As a past event coordinator myself, I never expect organizers of events to cater to dietary needs – they have enough on their plates as is. But that does add some challenges in attending rallies and conferences where food is included in the price. I really appreciate it when an event presents the menu in advance, so that I can make an informed decision about what meals I’ll be able to eat – and when I need to prepare my own food.

From a recent RV rally potluck - hardly anyone labeled their contributions.

From a recent RV rally potluck – hardly anyone labeled their contributions.

Since meals are often times part of the schedule with seminars before & after, I’m left having to decide to skip sessions to cook my own meals or opt out of the social time over meals to eat a home. But heck, I love attending events in my RV home and having the easy option to take care of my own needs.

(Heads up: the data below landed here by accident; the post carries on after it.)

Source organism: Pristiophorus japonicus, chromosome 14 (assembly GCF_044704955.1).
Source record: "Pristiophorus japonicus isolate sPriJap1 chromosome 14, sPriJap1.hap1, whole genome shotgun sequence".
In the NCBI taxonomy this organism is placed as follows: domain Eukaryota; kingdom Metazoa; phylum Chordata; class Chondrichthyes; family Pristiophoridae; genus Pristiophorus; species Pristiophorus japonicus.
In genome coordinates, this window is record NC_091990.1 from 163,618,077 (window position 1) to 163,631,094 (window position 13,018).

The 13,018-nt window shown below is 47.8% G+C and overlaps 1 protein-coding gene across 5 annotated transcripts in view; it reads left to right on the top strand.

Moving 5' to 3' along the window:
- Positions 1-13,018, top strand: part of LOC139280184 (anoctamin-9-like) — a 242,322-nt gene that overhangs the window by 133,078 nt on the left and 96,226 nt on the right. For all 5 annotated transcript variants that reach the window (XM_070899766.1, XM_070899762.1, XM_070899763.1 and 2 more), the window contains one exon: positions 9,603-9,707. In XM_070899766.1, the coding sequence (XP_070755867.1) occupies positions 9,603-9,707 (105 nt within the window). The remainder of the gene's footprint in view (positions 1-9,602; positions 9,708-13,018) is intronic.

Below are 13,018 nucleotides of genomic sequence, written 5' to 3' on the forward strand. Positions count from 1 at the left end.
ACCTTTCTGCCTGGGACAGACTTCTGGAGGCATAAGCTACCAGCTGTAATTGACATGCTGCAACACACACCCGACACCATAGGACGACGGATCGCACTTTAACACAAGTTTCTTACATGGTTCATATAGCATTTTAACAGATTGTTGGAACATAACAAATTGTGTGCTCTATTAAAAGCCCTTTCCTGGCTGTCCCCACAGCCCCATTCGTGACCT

And potlucks.. oh goodness, those can be very difficult for those with food restrictions. I always prepare a dish I can eat and make sure there is ample in case its the only thing I can eat. And, I  label my dish as ‘Gluten Free Vegetarian’ and with any common food allergens listed. It would be so helpful if more food contributions were labeled as well.

As we do enjoy attending group functions like rallies, we just factor all of these things into our logistics of attending. But, it does honestly become frustrating at times.


All and all, I don’t feel that living on the road with food restrictions is too much of a problem.  We cook a lot at home – it’s just easier and cheaper. But we do eat out when we have options that are close by, affordable and with flexible menus.  And it always touches me when someone takes my food restrictions into account when preparing food to share with us.